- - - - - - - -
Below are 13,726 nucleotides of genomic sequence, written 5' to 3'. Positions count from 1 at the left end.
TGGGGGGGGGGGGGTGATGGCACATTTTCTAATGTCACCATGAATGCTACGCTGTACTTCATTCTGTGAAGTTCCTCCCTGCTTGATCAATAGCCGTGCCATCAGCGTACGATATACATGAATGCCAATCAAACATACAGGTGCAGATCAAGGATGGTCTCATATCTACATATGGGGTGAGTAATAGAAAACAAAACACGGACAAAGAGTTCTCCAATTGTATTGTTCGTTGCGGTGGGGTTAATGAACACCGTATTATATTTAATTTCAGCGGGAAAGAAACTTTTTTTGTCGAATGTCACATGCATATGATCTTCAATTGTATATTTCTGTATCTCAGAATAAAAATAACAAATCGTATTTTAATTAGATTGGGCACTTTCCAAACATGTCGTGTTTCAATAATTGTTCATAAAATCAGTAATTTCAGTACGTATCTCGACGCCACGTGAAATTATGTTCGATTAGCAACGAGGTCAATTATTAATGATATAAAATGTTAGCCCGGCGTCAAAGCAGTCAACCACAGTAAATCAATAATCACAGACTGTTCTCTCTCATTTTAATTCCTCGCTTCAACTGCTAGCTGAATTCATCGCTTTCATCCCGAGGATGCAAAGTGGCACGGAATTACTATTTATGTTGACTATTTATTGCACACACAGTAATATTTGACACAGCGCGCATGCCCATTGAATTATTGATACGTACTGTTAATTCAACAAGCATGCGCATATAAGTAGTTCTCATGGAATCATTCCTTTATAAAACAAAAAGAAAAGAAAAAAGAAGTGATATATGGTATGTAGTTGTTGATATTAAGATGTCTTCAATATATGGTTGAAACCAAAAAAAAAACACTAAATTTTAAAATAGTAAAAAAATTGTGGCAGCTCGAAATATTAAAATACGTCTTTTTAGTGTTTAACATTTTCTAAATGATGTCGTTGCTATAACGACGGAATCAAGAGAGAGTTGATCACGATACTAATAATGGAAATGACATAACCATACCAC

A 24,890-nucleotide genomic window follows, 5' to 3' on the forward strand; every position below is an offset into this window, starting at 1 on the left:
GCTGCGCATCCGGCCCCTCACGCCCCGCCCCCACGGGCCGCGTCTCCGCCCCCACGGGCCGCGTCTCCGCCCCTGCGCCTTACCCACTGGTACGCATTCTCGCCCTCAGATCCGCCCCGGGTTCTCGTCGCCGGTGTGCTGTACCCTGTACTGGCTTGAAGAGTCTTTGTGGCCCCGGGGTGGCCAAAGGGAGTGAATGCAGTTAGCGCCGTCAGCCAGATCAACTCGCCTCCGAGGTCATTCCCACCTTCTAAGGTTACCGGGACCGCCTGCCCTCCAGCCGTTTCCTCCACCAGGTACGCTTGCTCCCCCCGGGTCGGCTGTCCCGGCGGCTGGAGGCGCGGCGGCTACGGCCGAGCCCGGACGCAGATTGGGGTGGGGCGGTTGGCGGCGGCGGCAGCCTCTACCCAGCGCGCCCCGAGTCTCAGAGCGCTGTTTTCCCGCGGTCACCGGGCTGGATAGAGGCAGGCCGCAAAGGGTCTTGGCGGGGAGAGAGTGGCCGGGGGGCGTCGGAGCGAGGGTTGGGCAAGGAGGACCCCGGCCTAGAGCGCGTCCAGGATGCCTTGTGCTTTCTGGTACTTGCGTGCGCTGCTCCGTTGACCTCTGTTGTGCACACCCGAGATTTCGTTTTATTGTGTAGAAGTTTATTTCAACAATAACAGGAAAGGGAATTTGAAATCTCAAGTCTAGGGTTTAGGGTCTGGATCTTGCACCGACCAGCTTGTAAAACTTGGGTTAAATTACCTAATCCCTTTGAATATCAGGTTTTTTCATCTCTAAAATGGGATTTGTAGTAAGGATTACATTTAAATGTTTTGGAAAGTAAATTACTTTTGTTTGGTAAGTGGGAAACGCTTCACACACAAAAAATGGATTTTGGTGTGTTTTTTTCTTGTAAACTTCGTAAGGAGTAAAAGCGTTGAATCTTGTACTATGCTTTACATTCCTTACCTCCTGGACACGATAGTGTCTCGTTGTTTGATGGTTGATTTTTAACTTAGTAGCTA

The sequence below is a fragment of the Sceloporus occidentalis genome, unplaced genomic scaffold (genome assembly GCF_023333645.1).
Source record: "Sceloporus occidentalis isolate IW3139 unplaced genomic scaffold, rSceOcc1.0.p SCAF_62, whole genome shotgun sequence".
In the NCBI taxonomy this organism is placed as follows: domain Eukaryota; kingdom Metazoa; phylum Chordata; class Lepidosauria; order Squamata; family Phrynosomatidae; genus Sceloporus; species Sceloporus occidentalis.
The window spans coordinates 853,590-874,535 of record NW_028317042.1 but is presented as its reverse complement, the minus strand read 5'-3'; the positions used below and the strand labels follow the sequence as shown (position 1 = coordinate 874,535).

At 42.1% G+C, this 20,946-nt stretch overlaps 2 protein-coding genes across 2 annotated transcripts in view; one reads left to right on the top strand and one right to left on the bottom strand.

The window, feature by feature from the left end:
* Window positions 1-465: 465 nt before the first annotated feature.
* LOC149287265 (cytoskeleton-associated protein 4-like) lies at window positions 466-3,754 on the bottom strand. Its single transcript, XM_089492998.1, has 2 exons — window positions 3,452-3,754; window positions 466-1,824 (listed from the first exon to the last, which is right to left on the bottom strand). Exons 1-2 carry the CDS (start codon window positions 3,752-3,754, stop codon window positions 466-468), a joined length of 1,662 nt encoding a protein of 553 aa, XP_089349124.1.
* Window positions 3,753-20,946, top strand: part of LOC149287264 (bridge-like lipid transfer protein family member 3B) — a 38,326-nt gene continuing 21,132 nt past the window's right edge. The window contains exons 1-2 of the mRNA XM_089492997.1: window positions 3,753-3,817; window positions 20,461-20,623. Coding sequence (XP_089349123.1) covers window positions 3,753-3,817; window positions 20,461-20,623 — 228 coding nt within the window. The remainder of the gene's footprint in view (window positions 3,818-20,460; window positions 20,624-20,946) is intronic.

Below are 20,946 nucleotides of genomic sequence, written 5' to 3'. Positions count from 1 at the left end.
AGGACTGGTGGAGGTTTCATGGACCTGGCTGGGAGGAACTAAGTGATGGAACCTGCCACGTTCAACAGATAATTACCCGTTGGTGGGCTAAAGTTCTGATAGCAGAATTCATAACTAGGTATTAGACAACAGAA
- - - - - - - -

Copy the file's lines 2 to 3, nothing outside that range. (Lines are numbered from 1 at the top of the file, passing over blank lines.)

TGGGGGGGGGGGGGTGATGGCACATTTTCTAATGTCACCATGAATGCTACGCTGTACTTCATTCTGTGAAGTTCCTCCCTGCTTGATCAATAGCCGTGCCATCAGCGTACGATATACATGAATGCCAATCAAACATACAGGTGCAGATCAAGGATGGTCTCATATCTACATATGGGGTGAGTAATAGAAAACAAAACACGGACAAAGAGTTCTCCAATTGTATTGTTCGTTGCGGTGGGGTTAATGAACACCGTATTATATTTAATTTCAGCGGGAAAGAAACTTTTTTTGTCGAATGTCACATGCATATGATCTTCAATTGTATATTTCTGTATCTCAGAATAAAAATAACAAATCGTATTTTAATTAGATTGGGCACTTTCCAAACATGTCGTGTTTCAATAATTGTTCATAAAATCAGTAATTTCAGTACGTATCTCGACGCCACGTGAAATTATGTTCGATTAGCAACGAGGTCAATTATTAATGATATAAAATGTTAGCCCGGCGTCAAAGCAGTCAACCACAGTAAATCAATAATCACAGACTGTTCTCTCTCATTTTAATTCCTCGCTTCAACTGCTAGCTGAATTCATCGCTTTCATCCCGAGGATGCAAAGTGGCACGGAATTACTATTTATGTTGACTATTTATTGCACACACAGTAATATTTGACACAGCGCGCATGCCCATTGAATTATTGATACGTACTGTTAATTCAACAAGCATGCGCATATAAGTAGTTCTCATGGAATCATTCCTTTATAAAACAAAAAGAAAAGAAAAAAGAAGTGATATATGGTATGTAGTTGTTGATATTAAGATGTCTTCAATATATGGTTGAAACCAAAAAAAAAACACTAAATTTTAAAATAGTAAAAAAATTGTGGCAGCTCGAAATATTAAAATACGTCTTTTTAGTGTTTAACATTTTCTAAATGATGTCGTTGCTATAACGACGGAATCAAGAGAGAGTTGATCACGATACTAATAATGGAAATGACATAACCATACCAC

A 24,890-nucleotide genomic window follows, 5' to 3' on the forward strand; every position below is an offset into this window, starting at 1 on the left: